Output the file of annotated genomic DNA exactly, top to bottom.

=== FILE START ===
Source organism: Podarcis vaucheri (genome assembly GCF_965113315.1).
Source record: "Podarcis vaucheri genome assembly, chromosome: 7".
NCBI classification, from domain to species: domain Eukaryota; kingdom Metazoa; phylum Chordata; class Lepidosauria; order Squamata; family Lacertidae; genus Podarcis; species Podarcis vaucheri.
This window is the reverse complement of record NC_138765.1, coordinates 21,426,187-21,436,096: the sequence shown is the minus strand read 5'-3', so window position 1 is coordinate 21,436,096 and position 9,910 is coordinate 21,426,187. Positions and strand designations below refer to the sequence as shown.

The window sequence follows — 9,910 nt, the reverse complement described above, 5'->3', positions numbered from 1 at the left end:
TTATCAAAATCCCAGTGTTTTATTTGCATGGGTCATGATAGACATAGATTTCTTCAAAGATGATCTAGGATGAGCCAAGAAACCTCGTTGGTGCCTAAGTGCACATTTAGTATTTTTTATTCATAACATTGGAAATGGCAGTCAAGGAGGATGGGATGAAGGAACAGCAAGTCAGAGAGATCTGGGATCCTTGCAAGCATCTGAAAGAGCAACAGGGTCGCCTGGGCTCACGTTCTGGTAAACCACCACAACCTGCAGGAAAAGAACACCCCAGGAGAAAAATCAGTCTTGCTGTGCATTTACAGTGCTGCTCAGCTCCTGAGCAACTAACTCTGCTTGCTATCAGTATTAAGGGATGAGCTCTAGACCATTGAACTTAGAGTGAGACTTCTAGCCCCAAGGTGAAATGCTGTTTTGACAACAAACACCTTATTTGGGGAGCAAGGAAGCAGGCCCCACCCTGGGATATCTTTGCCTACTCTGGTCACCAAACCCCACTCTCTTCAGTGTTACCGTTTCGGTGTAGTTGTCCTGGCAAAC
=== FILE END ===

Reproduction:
Source organism: Podarcis vaucheri (genome assembly GCF_965113315.1).
Source record: "Podarcis vaucheri genome assembly, chromosome: 7".
NCBI classification, from domain to species: domain Eukaryota; kingdom Metazoa; phylum Chordata; class Lepidosauria; order Squamata; family Lacertidae; genus Podarcis; species Podarcis vaucheri.
This window is the reverse complement of record NC_138765.1, coordinates 21,426,187-21,436,096: the sequence shown is the minus strand read 5'-3', so window position 1 is coordinate 21,436,096 and position 9,910 is coordinate 21,426,187. Positions and strand designations below refer to the sequence as shown.

The window sequence follows — 9,910 nt, the reverse complement described above, 5'->3', positions numbered from 1 at the left end:
TTATCAAAATCCCAGTGTTTTATTTGCATGGGTCATGATAGACATAGATTTCTTCAAAGATGATCTAGGATGAGCCAAGAAACCTCGTTGGTGCCTAAGTGCACATTTAGTATTTTTTATTCATAACATTGGAAATGGCAGTCAAGGAGGATGGGATGAAGGAACAGCAAGTCAGAGAGATCTGGGATCCTTGCAAGCATCTGAAAGAGCAACAGGGTCGCCTGGGCTCACGTTCTGGTAAACCACCACAACCTGCAGGAAAAGAACACCCCAGGAGAAAAATCAGTCTTGCTGTGCATTTACAGTGCTGCTCAGCTCCTGAGCAACTAACTCTGCTTGCTATCAGTATTAAGGGATGAGCTCTAGACCATTGAACTTAGAGTGAGACTTCTAGCCCCAAGGTGAAATGCTGTTTTGACAACAAACACCTTATTTGGGGAGCAAGGAAGCAGGCCCCACCCTGGGATATCTTTGCCTACTCTGGTCACCAAACCCCACTCTCTTCAGTGTTACCGTTTCGGTGTAGTTGTCCTGGCAAAC